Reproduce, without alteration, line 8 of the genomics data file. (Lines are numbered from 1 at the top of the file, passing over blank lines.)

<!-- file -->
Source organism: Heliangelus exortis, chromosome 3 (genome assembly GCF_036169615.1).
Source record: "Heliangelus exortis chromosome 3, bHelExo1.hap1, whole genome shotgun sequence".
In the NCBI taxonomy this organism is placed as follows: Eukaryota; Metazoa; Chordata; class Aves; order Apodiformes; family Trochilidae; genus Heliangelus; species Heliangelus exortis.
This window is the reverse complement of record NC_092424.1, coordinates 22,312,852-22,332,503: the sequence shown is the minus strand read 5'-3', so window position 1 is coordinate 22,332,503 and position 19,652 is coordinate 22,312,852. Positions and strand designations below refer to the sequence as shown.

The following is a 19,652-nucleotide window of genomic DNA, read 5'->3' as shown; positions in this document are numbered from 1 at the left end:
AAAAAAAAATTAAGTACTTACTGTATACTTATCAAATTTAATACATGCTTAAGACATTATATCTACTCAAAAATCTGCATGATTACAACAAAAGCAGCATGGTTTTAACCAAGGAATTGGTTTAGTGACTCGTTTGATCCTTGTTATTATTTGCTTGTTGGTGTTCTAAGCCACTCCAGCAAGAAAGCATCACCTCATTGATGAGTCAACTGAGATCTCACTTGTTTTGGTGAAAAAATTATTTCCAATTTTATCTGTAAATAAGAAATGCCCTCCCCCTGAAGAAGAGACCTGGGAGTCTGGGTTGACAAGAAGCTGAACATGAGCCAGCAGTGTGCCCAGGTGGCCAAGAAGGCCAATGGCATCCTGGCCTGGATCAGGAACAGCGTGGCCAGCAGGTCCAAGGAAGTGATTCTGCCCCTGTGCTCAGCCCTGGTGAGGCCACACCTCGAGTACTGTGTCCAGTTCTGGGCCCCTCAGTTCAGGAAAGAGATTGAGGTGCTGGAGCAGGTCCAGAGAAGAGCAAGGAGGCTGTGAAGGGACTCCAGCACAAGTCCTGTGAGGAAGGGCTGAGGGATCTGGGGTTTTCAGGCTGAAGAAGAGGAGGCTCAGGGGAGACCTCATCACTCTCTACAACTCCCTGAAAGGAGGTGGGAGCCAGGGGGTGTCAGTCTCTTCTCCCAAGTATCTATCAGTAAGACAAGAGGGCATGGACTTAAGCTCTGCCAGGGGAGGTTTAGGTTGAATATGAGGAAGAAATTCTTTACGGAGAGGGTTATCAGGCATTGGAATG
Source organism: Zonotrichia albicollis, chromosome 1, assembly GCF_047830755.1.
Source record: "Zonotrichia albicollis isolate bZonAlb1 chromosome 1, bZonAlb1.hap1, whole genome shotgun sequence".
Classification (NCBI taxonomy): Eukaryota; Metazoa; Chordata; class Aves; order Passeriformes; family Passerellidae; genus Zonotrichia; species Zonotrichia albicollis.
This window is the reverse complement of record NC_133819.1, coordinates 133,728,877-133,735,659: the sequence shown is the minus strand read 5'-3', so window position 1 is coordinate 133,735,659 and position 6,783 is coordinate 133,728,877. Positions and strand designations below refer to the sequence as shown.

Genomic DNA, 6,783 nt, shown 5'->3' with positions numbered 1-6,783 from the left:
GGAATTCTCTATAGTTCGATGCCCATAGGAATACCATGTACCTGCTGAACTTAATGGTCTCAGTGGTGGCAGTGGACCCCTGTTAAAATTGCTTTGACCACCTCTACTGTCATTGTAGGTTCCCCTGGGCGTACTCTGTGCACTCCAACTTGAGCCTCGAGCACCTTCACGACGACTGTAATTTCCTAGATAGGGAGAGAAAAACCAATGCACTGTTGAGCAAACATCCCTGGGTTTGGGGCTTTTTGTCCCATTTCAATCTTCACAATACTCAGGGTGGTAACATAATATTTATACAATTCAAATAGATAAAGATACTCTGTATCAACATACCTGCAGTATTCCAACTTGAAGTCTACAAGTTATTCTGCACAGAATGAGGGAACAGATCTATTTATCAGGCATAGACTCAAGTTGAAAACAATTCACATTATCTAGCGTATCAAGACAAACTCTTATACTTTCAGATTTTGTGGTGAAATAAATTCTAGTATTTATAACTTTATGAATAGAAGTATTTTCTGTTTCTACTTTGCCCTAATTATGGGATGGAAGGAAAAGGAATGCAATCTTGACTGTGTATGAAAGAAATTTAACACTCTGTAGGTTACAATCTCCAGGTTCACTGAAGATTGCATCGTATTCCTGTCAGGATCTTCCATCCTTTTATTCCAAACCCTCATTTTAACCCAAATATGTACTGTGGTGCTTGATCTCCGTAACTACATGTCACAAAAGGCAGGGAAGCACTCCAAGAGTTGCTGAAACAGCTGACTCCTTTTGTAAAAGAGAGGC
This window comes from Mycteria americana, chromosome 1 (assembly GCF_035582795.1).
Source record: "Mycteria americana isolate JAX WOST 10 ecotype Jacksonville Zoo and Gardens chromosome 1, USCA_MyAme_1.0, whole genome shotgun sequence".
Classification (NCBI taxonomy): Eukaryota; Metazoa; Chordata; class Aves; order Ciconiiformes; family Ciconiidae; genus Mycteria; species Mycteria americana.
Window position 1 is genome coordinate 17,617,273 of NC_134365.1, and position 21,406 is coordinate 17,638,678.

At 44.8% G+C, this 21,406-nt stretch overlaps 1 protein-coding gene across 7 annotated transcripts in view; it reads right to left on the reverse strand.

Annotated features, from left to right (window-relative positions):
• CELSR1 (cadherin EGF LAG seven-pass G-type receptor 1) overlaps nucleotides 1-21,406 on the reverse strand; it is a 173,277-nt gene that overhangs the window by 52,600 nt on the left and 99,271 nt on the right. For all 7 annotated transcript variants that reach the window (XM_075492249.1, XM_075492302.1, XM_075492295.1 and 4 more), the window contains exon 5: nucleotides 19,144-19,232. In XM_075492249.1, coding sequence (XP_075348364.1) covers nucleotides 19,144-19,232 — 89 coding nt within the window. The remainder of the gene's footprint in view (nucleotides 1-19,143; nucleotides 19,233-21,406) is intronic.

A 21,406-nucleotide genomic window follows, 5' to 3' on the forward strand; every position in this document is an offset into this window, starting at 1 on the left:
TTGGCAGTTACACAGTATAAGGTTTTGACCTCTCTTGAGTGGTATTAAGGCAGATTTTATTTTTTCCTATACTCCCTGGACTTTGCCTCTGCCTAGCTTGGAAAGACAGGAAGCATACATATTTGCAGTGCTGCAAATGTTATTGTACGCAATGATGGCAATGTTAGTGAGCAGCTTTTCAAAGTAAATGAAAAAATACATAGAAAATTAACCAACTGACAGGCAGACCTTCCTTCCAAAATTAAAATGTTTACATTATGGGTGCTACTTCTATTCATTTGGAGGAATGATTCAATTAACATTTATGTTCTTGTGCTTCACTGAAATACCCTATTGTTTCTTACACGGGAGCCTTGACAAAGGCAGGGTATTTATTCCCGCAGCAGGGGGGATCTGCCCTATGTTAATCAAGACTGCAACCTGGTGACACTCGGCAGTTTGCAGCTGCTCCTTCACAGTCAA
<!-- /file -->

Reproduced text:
Source record: "Zonotrichia albicollis isolate bZonAlb1 chromosome 1, bZonAlb1.hap1, whole genome shotgun sequence".